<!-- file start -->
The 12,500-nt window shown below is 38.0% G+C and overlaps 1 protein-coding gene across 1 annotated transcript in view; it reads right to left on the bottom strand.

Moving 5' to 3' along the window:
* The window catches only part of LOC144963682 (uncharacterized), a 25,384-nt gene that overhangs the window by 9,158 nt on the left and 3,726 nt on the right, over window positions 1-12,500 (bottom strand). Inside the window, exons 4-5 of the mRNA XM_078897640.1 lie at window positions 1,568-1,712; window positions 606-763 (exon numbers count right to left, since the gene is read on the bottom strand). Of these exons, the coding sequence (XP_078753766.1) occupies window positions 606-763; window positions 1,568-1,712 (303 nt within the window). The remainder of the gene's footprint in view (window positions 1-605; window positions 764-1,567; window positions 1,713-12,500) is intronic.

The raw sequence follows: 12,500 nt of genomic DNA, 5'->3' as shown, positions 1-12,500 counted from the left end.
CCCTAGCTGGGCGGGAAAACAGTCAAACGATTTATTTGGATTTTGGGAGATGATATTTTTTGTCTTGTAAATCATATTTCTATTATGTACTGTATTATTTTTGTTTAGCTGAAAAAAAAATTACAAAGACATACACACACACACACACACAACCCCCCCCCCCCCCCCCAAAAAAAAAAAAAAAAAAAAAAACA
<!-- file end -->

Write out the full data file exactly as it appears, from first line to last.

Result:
The 12,500-nt window shown below is 38.0% G+C and overlaps 1 protein-coding gene across 1 annotated transcript in view; it reads right to left on the bottom strand.

Moving 5' to 3' along the window:
* The window catches only part of LOC144963682 (uncharacterized), a 25,384-nt gene that overhangs the window by 9,158 nt on the left and 3,726 nt on the right, over window positions 1-12,500 (bottom strand). Inside the window, exons 4-5 of the mRNA XM_078897640.1 lie at window positions 1,568-1,712; window positions 606-763 (exon numbers count right to left, since the gene is read on the bottom strand). Of these exons, the coding sequence (XP_078753766.1) occupies window positions 606-763; window positions 1,568-1,712 (303 nt within the window). The remainder of the gene's footprint in view (window positions 1-605; window positions 764-1,567; window positions 1,713-12,500) is intronic.

The raw sequence follows: 12,500 nt of genomic DNA, 5'->3' as shown, positions 1-12,500 counted from the left end.
CCCTAGCTGGGCGGGAAAACAGTCAAACGATTTATTTGGATTTTGGGAGATGATATTTTTTGTCTTGTAAATCATATTTCTATTATGTACTGTATTATTTTTGTTTAGCTGAAAAAAAAATTACAAAGACATACACACACACACACACACAACCCCCCCCCCCCCCCCCAAAAAAAAAAAAAAAAAAAAAAACA